Goldberg (The False Friend, 2010, etc.) writes the fictional biography of a female photographer whose career is sidetracked by controversy surrounding intimate pictures of her young daughter.
The character Lillian Preston may initially remind readers of Sally Mann, whose photographs of her children created debate in the early 1990s. But Lillian’s story, which takes place primarily in the 1950s through 1970s, is singularly her own. After falling in love with photography at her Cleveland high school, Lillian dismays her doting but conventional parents by moving to New York City, lovingly portrayed in all its gritty glamour, to pursue her dream. For Lillian, photography is all-consuming, her camera an extension of her arm. But once Samantha is born, the result of a brief affair, Lillian’s artistic ambition becomes entangled with fierce mother-love. Quiet, easily ignored, Lillian’s forte is shooting unposed street scenes. Her obvious genius brings her critical notice (if no money) in the NYC art world until an avant-garde gallery owner is charged with “pandering obscenity” by exhibiting photographs of 6-year-old Samantha in her underwear, one taken while Lillian was recovering from an abortion and unable to go outside. Neither Lillian’s career nor Samantha’s childhood recovers—a case of every mom’s fear of screwing up writ large. The novel is structured as the catalog Samantha puts together for a retrospective of Lillian’s work at the Modern Museum of Art years after her death. Photograph by photograph, Samantha sets the scene through her memories of her deeply complicated relationship with her mother, recorded interviews with people who knew Lillian, letters from Lillian to others, and Lillian’s private journal. The collage of impressions and reactions creates a holistic portrait that also allows Samantha and more secondary characters, like Lillian’s high school boyfriend, to reveal their own complexities. Lillian herself—selfishly single-minded in her artistic drive but genuinely protective of her child and often desperately lonely—is both larger than life and thoroughly human.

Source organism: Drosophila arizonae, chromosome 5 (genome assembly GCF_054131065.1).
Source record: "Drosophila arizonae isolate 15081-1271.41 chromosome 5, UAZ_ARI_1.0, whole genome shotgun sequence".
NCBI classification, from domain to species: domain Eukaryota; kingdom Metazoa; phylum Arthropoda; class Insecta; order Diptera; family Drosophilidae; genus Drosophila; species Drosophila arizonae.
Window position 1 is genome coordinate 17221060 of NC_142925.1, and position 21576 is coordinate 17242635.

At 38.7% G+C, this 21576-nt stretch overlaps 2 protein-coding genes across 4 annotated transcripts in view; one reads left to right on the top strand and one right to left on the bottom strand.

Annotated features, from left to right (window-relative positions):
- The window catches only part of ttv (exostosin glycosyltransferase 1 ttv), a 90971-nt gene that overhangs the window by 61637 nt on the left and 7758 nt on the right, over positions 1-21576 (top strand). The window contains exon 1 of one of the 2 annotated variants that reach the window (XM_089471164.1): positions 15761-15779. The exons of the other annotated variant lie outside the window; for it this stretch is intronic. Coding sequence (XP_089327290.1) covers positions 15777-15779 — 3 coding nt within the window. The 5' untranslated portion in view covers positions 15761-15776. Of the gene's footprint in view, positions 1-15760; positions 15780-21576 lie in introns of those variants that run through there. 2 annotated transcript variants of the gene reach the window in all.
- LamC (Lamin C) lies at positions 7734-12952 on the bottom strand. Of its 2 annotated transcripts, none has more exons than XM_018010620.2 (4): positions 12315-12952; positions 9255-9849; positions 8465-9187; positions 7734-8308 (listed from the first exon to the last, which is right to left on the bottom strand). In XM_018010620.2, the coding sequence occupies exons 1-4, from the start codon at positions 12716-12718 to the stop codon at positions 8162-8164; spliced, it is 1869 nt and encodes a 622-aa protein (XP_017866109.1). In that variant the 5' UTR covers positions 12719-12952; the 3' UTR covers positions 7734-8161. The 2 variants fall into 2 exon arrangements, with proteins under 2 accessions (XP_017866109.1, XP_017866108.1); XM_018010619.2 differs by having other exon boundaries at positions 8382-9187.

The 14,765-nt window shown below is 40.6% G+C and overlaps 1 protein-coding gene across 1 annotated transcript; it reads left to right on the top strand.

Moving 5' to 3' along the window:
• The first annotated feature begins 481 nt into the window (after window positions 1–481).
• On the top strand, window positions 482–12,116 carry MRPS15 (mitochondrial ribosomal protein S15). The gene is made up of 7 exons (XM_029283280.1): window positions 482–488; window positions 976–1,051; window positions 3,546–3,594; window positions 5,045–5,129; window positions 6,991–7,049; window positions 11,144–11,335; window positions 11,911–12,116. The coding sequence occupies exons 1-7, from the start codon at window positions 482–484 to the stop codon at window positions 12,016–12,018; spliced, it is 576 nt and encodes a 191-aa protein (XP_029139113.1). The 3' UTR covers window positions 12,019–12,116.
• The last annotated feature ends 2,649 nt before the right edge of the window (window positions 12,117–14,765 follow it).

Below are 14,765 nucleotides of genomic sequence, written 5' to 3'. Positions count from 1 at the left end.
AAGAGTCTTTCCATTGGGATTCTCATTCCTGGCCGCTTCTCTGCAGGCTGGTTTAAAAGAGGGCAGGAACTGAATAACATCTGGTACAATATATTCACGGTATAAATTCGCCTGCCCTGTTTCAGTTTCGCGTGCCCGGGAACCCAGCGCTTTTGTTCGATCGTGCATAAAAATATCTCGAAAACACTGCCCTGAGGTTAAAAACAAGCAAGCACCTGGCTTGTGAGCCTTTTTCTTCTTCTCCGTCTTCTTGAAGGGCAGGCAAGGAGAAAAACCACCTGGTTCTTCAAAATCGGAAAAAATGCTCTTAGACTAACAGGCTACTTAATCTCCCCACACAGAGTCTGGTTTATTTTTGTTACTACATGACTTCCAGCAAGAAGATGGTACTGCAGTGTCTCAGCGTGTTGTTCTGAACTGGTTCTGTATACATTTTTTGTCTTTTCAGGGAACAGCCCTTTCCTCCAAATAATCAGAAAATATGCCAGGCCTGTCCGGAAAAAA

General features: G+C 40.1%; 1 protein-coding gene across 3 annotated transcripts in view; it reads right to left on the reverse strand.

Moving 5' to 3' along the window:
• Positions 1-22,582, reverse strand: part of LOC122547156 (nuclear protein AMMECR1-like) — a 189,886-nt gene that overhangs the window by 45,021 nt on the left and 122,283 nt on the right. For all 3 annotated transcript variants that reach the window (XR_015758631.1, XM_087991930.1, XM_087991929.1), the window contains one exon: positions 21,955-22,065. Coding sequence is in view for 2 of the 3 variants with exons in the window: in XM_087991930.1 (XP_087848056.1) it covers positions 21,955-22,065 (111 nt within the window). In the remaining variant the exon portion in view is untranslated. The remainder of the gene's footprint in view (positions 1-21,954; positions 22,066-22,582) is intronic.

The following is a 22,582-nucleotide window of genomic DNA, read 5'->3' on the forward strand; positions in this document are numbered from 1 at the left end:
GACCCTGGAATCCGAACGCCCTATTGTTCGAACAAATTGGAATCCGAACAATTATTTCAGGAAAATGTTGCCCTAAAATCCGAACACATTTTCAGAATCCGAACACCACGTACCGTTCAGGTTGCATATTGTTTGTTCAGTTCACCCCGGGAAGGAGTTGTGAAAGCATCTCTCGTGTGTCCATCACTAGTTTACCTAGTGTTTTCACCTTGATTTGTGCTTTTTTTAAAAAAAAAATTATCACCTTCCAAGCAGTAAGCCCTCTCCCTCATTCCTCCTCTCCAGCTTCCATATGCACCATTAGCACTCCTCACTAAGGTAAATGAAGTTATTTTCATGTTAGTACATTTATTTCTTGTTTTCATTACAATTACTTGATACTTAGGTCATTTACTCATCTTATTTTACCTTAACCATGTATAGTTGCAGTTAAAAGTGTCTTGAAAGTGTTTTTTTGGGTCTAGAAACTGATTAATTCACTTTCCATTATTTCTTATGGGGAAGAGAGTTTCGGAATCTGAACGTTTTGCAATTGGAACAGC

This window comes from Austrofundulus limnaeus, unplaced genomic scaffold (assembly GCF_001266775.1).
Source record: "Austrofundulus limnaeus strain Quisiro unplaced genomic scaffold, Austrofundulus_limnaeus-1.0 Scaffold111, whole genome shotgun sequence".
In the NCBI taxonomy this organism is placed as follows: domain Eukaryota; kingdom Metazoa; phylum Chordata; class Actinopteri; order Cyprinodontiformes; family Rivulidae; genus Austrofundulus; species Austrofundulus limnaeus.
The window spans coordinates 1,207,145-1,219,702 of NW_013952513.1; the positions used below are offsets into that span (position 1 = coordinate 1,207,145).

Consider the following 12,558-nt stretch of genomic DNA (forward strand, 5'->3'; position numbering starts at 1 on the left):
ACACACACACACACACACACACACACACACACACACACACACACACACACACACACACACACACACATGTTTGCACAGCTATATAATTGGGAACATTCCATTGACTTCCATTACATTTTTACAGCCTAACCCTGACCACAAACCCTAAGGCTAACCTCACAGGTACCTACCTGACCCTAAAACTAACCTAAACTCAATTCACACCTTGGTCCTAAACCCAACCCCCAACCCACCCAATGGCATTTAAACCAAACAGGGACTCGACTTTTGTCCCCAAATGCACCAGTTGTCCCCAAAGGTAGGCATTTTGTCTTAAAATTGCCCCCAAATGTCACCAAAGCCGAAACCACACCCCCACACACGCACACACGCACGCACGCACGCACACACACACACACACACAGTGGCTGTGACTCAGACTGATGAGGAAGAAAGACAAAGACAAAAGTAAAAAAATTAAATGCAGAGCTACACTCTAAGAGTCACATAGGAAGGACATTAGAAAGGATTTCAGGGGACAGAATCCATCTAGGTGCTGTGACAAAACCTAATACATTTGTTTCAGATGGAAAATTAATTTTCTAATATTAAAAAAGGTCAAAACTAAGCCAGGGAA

A riveting portrait of an artist who happens to be a woman.